“After 1933, Arkansas officials eventually restructured their debt, under pressure from unhappy bondholders who had filed suit. But the fallout would leave its mark for years.”

Indeed, when I was working in the governor’s office, there was a great deal of internal opposition at the state Capitol to passing the massive bond issue in 1999 to rebuild our crumbling interstate highways. Since 1933, there had been a built-in aversion to going into debt.

Davey quoted two of my favorite Arkansas historians, C. Fred Williams of the University of Arkansas at Little Rock and Ben Johnson of Southern Arkansas University at Magnolia.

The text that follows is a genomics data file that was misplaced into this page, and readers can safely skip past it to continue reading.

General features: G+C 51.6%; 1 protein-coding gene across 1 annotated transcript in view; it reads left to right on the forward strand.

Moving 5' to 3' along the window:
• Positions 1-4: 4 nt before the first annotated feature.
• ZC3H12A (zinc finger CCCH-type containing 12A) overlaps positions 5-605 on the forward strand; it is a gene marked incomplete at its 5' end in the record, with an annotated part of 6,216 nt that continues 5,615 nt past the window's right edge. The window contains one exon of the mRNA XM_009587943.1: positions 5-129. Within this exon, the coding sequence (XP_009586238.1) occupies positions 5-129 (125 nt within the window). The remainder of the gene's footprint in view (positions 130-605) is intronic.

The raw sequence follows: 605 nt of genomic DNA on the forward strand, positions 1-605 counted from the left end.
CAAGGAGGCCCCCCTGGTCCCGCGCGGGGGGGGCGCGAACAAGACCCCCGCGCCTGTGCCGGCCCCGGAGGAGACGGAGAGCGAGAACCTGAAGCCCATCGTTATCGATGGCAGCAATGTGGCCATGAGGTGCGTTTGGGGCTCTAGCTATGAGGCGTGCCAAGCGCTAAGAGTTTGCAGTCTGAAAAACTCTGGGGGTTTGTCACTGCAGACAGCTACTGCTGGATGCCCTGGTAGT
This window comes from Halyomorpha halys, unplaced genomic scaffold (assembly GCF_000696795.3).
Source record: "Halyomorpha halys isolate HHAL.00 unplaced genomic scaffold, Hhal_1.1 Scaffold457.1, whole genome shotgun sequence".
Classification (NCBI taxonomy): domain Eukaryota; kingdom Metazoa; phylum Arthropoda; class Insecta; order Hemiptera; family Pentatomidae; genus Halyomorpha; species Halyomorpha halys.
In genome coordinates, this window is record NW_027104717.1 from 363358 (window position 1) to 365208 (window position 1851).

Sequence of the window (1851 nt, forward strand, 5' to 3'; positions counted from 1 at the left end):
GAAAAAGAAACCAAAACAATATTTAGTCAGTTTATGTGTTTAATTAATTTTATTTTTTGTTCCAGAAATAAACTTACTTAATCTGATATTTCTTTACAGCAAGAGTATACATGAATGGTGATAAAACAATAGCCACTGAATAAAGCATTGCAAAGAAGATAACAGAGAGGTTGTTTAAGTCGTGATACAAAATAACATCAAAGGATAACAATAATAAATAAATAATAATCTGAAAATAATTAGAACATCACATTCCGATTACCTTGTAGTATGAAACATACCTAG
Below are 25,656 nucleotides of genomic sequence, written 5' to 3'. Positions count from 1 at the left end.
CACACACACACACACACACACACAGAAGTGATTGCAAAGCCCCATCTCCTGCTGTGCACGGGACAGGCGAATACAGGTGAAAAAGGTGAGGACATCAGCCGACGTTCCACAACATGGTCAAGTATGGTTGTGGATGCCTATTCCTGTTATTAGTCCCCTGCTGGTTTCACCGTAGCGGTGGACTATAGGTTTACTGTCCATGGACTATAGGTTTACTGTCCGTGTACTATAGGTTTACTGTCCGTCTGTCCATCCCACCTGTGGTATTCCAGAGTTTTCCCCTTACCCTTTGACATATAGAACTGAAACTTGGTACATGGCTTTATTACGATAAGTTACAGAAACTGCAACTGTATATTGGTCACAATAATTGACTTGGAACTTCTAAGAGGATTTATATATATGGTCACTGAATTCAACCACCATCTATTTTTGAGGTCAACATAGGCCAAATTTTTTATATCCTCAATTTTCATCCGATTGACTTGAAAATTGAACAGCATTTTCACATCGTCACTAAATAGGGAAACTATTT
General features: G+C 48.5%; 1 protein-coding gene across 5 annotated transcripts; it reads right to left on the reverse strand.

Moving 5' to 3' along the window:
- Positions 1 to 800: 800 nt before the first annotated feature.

In an attempt to pull Arkansas out of the economic doldrums and Arkansans out of the mud, state government pushed road building efforts throughout the 1920s. Local road districts borrowed money. When a number of the districts ran into trouble paying off the debts, the state stepped in to help.

Then came the Great Flood of 1927.

Next came the Crash of 1929 and the resulting Great Depression.

Add to that a drought that decimated the state’s cotton crop.

Davey wrote: “By some historians’ estimates, the state owed half its annual revenue to debt payments, and others say the payments were even higher. At one point, the state’s treasurer reported that Arkansas’ general revenue fund showed a balance of $4.62, Dr. Johnson said, and by 1933, Arkansas could not make its bond payments.”

Williams told the Times writer that 1933 “was a good lesson, one of those things that’s hard to learn about debt until it happens to you. But it also held back ambitions.”